Wade is in a unique situation…and I thank God for him. He has the strong support of his congregation and the knowledge that he will continue to be employed in the face of what he writes. They know and trust his character and integrity because of many years of ministry. He knows he will not lose his job by speaking out. He also knows (from experience) that he is not on anyone in the SBC’s list of “up and comers” for future leadership in SBC life. He walked those halls for a while and found out what happens when you refuse to “play the game.”
Many others are not in the same position, and thus, remain anonymous. In itself, that is no reason to discard what they write. Staffers at a mega-church led by a superstar are powerless. Speak out and lose your job, plain and simple. Lose your benefits, pack your bags, and plan to relocate…IF you can find anyone else to employ you after being fired by one of “the boys.” Likewise with seminary employees, agency employees, etc… SBC life is a very small, tight-knit community with lots of nepotism and inside-talk. Many of the mega-church leaders and inner-circle guys preach for each other regularly, defend one another publicly, speak at all the seminary chapels, serve on the same boards, room their kids together at the same schools, and on and on it goes. If you are critical and you make yourself known publicly, you will be shut out from future impact in the SBC.
Those of you who want to throw the term “coward” around, open your eyes to the reality of what’s happening. Look at what happened to Wade. Read the reports at fbcjaxwatchdog. Look at the facts. This man (whoever he is) was a loyal member of the church for MANY years under Lindsey/ Vines; why would he just “snap” when Dr. Brunson came on board? Could there be some substance to his accusations? You’ll never know because you don’t want to.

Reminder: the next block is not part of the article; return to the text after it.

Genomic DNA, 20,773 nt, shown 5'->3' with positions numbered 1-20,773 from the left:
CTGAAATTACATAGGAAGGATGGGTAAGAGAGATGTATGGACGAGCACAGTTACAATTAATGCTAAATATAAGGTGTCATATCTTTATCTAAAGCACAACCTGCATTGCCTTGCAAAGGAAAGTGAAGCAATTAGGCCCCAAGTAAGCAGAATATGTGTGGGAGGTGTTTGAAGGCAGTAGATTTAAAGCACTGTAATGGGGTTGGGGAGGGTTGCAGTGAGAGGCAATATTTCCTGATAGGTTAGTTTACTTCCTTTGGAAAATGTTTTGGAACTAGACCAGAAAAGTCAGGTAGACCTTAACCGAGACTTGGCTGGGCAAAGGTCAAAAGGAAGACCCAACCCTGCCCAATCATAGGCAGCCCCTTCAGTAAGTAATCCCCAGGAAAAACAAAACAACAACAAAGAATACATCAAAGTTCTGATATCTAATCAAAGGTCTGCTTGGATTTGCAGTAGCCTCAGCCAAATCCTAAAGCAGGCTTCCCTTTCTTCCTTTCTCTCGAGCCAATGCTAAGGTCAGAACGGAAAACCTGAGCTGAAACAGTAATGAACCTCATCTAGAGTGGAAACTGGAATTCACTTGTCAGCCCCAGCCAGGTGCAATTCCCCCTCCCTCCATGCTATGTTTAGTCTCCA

If you don’t want to believe what an anonymous author is saying, it wouldn’t matter if there was a name attached to it or not. Even if their identity was known, you still wouldn’t believe it. If there’s truth to what they are saying, then who cares if you know their name or not? Will those being criticized answer the criticisms with substance? I hope Dr. Brunson calls Wade back and clears the air, but I don’t foresee that happening.
It’s easy to sit on the winning side and take pot-shots at the whistle-blowers. It’s easy to call them cowards and discredit their work so readily. It’s much tougher to admit that these MIGHT just be honest Christian people telling the truth. It’s much tougher for many in the SBC today to admit that their heroes might be flawed."